At the beginning of the week, I mentioned that we spent our first day in Bangkok, just relaxing and walking around. I mean, we’ve just spent 13 hours in the air and spent another 4.5 hours in both the Berlin and Qatar airports, so I guess we were allowed to while away the time.

But not all of the time.

Insects on food! Photo@ blogspot.com

Insects on food!
Photo@ blogspot.com

People have so many opinions about Bangkok. Some people hate it.

Thailand. We loooooooove you!

Thailand. We loooooooove you!

Some people love it.

Whatever the case, you’re going to have an opinion.

In fact, when I first (1st) visited Bangkok, back in 1999, I didn’t like Bangkok either. It was my first time to go to Asia, I was travelling solo, it was August, and it was hot. I hadn’t a clue what I was doing and where I was going. It was just dusty and hot, And I couldn’t read the writing as it was in Thai Sanscrit in those days, but I was fascinated because that was the first time I saw a “real” elephant roaming the streets and blocking up traffic!

The last time I was in Asia, 7 long years ago!

The last time I was in Asia, 7 long years ago!

The second (2nd) time I went to Bangkok was in 2007, after almost a month in the Mekong valleys and jungles of Vietnam. This time I was intrigued to go to Bangkok. I loved it. We went to a few shows and had lots of sushi. The highlight of that trip was when a tuk-tuk driver took me to a go-go bar instead of the Thai dance performance venue that I had actually requested. It was only when a couple of men started fighting in front of a steel iron door, and I happened to be the only dressed woman around, that I thought to leg it out of there!

Walking through the backstreets of Bangkok.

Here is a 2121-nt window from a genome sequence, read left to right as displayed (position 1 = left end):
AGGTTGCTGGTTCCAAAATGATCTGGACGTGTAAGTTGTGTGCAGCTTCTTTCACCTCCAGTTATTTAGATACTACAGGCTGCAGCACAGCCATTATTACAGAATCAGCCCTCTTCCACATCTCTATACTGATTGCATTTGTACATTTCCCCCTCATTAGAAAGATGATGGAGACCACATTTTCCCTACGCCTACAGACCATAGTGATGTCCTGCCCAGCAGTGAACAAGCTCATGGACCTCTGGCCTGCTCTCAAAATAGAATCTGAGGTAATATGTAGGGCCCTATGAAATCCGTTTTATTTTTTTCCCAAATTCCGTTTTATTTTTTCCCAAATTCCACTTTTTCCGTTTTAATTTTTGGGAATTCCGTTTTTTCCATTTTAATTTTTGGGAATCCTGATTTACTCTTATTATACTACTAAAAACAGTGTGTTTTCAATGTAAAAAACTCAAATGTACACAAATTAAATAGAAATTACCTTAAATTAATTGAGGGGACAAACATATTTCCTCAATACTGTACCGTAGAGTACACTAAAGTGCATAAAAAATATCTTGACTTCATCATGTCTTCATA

Walking through the backstreets of Bangkok.

Seven (7) years later, I returned again. With family in tow.

I wanted my family to have a fascinating first-time approach to Bangkok so I contacted a company called Bangkok Vanguards. I found out about them from the post of Maria Wulff Hauglan a Norwegian blogger: Nerd Nomads.

I saw her post and I thought, yes. This looks good. A guided walking tour, but a walking tour with a difference and not only that, but an owner who not only happens to be half-Thai, but he also happens to be half-German. A match made in heaven!

You all know how I love walking tours. Remember, when I went to Scotland and took the Edinburgh walking tour, and then I went to London in January and went on a walking tour in London too. Do you know that even though I am The British Berliner and that I’ve lived in Berlin forever, I still felt it useful to go on an alternative walking tour in Berlin. So of course, I’m going to do the same in Bangkok.

And Then We Were Four. Make that Five: The Music Producer, "The Tall Young Gentleman," Michael, Cherie, and myself as the photographer, On the river in Bangkok, Thailand.